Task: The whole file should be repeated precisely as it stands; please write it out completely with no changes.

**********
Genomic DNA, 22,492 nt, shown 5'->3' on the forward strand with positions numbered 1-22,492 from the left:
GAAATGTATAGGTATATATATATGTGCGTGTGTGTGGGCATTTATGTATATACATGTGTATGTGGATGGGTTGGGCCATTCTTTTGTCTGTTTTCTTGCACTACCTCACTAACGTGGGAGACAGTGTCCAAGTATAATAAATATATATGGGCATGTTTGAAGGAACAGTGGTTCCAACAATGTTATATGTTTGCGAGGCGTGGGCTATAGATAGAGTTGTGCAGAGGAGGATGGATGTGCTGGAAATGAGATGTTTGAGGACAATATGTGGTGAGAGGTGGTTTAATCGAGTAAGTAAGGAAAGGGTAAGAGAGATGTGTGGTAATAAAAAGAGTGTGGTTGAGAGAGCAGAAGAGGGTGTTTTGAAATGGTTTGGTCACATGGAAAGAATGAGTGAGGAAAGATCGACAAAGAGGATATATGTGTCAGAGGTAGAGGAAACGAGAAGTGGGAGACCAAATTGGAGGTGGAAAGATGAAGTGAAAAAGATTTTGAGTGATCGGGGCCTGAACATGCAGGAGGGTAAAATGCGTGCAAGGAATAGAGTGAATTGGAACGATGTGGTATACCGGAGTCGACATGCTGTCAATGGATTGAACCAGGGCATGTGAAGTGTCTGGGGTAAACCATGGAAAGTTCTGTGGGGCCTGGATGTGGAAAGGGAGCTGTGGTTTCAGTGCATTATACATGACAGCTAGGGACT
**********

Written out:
Genomic DNA, 22,492 nt, shown 5'->3' on the forward strand with positions numbered 1-22,492 from the left:
GAAATGTATAGGTATATATATATGTGCGTGTGTGTGGGCATTTATGTATATACATGTGTATGTGGATGGGTTGGGCCATTCTTTTGTCTGTTTTCTTGCACTACCTCACTAACGTGGGAGACAGTGTCCAAGTATAATAAATATATATGGGCATGTTTGAAGGAACAGTGGTTCCAACAATGTTATATGTTTGCGAGGCGTGGGCTATAGATAGAGTTGTGCAGAGGAGGATGGATGTGCTGGAAATGAGATGTTTGAGGACAATATGTGGTGAGAGGTGGTTTAATCGAGTAAGTAAGGAAAGGGTAAGAGAGATGTGTGGTAATAAAAAGAGTGTGGTTGAGAGAGCAGAAGAGGGTGTTTTGAAATGGTTTGGTCACATGGAAAGAATGAGTGAGGAAAGATCGACAAAGAGGATATATGTGTCAGAGGTAGAGGAAACGAGAAGTGGGAGACCAAATTGGAGGTGGAAAGATGAAGTGAAAAAGATTTTGAGTGATCGGGGCCTGAACATGCAGGAGGGTAAAATGCGTGCAAGGAATAGAGTGAATTGGAACGATGTGGTATACCGGAGTCGACATGCTGTCAATGGATTGAACCAGGGCATGTGAAGTGTCTGGGGTAAACCATGGAAAGTTCTGTGGGGCCTGGATGTGGAAAGGGAGCTGTGGTTTCAGTGCATTATACATGACAGCTAGGGACT